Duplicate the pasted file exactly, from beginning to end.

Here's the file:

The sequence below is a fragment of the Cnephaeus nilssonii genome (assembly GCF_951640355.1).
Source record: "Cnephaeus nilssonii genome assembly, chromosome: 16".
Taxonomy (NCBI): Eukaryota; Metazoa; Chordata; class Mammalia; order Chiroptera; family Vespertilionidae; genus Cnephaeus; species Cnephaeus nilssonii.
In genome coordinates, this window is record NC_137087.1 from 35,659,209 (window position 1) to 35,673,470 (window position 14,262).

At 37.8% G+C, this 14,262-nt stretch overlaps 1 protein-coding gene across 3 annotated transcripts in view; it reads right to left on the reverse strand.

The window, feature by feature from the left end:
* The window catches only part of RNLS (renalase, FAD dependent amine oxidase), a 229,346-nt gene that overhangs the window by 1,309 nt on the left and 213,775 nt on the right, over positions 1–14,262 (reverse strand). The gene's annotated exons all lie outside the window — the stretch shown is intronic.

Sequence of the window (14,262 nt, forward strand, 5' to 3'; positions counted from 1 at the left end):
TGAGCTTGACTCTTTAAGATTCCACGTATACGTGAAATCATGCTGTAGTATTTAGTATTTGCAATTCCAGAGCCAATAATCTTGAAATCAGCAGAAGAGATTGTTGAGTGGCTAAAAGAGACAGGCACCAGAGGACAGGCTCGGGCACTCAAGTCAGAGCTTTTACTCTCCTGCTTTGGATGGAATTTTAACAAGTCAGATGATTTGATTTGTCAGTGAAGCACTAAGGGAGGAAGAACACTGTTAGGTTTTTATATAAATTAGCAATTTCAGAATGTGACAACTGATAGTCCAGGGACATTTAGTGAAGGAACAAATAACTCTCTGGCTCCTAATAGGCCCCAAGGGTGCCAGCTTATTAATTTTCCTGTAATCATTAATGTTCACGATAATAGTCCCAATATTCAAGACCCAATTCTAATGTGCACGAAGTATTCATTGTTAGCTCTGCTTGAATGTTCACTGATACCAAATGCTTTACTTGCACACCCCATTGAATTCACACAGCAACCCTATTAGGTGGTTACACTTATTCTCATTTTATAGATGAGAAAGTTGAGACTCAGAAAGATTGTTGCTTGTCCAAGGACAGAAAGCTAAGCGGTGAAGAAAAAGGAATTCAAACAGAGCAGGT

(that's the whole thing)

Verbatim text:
The sequence below is a fragment of the Cnephaeus nilssonii genome (assembly GCF_951640355.1).
Source record: "Cnephaeus nilssonii genome assembly, chromosome: 16".
Taxonomy (NCBI): Eukaryota; Metazoa; Chordata; class Mammalia; order Chiroptera; family Vespertilionidae; genus Cnephaeus; species Cnephaeus nilssonii.
In genome coordinates, this window is record NC_137087.1 from 35,659,209 (window position 1) to 35,673,470 (window position 14,262).

At 37.8% G+C, this 14,262-nt stretch overlaps 1 protein-coding gene across 3 annotated transcripts in view; it reads right to left on the reverse strand.

The window, feature by feature from the left end:
* The window catches only part of RNLS (renalase, FAD dependent amine oxidase), a 229,346-nt gene that overhangs the window by 1,309 nt on the left and 213,775 nt on the right, over positions 1–14,262 (reverse strand). The gene's annotated exons all lie outside the window — the stretch shown is intronic.

Sequence of the window (14,262 nt, forward strand, 5' to 3'; positions counted from 1 at the left end):
TGAGCTTGACTCTTTAAGATTCCACGTATACGTGAAATCATGCTGTAGTATTTAGTATTTGCAATTCCAGAGCCAATAATCTTGAAATCAGCAGAAGAGATTGTTGAGTGGCTAAAAGAGACAGGCACCAGAGGACAGGCTCGGGCACTCAAGTCAGAGCTTTTACTCTCCTGCTTTGGATGGAATTTTAACAAGTCAGATGATTTGATTTGTCAGTGAAGCACTAAGGGAGGAAGAACACTGTTAGGTTTTTATATAAATTAGCAATTTCAGAATGTGACAACTGATAGTCCAGGGACATTTAGTGAAGGAACAAATAACTCTCTGGCTCCTAATAGGCCCCAAGGGTGCCAGCTTATTAATTTTCCTGTAATCATTAATGTTCACGATAATAGTCCCAATATTCAAGACCCAATTCTAATGTGCACGAAGTATTCATTGTTAGCTCTGCTTGAATGTTCACTGATACCAAATGCTTTACTTGCACACCCCATTGAATTCACACAGCAACCCTATTAGGTGGTTACACTTATTCTCATTTTATAGATGAGAAAGTTGAGACTCAGAAAGATTGTTGCTTGTCCAAGGACAGAAAGCTAAGCGGTGAAGAAAAAGGAATTCAAACAGAGCAGGT